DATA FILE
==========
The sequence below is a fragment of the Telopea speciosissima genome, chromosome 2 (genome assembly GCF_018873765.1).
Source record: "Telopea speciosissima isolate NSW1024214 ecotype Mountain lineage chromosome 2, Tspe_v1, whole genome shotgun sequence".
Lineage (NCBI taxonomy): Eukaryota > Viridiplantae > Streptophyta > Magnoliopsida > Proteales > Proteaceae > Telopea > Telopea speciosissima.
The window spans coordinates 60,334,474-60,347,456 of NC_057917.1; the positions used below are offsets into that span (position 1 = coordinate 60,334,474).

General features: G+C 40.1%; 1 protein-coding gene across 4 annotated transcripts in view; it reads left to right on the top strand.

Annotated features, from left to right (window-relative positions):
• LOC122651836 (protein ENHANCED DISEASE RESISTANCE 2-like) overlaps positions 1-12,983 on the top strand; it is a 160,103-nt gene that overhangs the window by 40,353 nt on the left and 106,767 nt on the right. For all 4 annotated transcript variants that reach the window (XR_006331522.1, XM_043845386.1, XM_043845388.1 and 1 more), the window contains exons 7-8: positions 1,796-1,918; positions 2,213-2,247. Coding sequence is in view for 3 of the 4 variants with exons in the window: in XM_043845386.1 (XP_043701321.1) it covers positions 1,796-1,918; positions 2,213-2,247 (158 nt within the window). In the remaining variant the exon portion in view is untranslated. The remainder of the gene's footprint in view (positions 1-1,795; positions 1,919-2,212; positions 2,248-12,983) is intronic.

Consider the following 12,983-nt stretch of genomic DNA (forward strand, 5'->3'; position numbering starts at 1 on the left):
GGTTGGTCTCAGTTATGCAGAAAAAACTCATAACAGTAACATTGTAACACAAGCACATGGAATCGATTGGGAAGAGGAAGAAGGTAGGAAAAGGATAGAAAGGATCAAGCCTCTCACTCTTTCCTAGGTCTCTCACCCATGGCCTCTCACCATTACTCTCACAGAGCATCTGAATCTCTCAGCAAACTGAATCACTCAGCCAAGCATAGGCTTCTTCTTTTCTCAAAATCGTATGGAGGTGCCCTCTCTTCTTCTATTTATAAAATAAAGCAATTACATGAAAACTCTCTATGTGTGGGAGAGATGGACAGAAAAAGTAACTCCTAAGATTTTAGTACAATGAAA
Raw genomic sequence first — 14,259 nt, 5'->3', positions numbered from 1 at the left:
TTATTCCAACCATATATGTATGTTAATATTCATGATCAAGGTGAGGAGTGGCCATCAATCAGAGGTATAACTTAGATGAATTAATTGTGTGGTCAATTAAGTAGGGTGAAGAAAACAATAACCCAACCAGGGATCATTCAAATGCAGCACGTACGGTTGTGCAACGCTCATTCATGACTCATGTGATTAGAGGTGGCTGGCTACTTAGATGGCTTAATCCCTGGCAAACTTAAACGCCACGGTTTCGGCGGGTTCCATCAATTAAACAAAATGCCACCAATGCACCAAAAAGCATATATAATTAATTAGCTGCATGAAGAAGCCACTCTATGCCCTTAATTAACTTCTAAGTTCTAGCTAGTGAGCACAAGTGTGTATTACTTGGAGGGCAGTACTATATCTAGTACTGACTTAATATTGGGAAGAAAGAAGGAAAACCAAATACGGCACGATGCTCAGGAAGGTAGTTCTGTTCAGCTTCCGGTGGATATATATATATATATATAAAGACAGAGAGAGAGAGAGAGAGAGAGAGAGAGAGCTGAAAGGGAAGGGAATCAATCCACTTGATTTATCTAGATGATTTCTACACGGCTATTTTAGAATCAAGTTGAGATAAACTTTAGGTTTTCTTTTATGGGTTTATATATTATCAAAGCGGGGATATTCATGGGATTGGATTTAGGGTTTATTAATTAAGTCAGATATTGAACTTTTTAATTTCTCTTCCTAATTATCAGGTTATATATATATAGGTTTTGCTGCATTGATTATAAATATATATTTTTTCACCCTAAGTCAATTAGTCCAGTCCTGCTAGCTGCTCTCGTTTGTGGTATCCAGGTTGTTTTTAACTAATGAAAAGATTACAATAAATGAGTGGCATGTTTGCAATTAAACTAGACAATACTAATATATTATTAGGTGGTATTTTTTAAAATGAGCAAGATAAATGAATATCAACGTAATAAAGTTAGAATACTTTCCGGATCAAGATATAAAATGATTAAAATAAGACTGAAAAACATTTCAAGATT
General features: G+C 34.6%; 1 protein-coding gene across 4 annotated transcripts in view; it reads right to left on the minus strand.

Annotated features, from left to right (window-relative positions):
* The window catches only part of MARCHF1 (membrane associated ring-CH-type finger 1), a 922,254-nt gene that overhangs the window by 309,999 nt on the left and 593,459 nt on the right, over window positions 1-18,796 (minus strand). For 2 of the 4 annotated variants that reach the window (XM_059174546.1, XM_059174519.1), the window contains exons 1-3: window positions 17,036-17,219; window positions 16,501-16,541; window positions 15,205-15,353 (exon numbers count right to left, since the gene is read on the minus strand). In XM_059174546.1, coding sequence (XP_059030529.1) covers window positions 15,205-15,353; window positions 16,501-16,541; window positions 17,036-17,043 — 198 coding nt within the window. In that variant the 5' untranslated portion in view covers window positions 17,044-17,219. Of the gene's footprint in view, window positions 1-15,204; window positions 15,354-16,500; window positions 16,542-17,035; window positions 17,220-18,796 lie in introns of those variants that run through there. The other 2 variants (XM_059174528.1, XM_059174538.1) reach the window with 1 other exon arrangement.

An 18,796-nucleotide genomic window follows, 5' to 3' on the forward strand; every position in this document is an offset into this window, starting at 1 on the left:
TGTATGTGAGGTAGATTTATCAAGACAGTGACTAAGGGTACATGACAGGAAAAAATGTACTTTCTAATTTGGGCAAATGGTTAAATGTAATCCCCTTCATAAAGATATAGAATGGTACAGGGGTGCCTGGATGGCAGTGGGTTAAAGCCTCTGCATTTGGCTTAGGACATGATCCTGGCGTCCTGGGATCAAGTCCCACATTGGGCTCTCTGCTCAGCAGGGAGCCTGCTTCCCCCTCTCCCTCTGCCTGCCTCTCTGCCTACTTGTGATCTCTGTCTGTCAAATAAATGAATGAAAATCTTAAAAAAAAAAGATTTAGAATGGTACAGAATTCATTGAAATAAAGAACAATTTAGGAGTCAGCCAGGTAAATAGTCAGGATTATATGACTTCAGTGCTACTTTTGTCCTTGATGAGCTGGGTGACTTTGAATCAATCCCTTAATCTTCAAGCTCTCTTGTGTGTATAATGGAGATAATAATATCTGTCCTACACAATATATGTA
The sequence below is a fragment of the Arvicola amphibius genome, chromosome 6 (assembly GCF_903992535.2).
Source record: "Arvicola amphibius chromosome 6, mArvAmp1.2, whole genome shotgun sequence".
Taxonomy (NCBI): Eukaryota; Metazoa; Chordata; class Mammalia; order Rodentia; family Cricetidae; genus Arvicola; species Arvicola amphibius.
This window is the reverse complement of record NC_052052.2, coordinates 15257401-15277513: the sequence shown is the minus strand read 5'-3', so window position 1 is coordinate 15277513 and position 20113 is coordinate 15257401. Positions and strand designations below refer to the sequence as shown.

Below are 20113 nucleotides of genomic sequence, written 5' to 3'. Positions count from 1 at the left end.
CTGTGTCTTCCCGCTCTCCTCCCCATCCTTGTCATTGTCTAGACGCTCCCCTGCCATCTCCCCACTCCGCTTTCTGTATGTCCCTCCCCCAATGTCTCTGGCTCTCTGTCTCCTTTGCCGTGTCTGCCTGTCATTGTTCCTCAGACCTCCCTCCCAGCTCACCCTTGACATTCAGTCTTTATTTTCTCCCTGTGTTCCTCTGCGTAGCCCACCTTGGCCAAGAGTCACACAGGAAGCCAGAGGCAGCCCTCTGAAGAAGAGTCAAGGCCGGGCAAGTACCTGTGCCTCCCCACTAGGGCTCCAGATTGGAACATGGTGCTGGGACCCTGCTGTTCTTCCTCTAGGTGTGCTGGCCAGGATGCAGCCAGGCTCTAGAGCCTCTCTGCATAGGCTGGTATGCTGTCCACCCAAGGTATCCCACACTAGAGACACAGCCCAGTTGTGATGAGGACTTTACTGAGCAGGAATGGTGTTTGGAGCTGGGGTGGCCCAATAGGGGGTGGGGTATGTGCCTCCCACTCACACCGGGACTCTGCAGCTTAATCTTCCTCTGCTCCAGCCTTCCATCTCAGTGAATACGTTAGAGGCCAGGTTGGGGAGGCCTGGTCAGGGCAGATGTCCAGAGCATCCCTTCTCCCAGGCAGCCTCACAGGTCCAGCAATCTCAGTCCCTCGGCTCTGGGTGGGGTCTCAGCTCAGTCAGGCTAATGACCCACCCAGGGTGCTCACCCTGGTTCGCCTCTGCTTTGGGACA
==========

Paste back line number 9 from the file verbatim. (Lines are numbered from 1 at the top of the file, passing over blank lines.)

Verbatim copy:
GGTTGGTCTCAGTTATGCAGAAAAAACTCATAACAGTAACATTGTAACACAAGCACATGGAATCGATTGGGAAGAGGAAGAAGGTAGGAAAAGGATAGAAAGGATCAAGCCTCTCACTCTTTCCTAGGTCTCTCACCCATGGCCTCTCACCATTACTCTCACAGAGCATCTGAATCTCTCAGCAAACTGAATCACTCAGCCAAGCATAGGCTTCTTCTTTTCTCAAAATCGTATGGAGGTGCCCTCTCTTCTTCTATTTATAAAATAAAGCAATTACATGAAAACTCTCTATGTGTGGGAGAGATGGACAGAAAAAGTAACTCCTAAGATTTTAGTACAATGAAA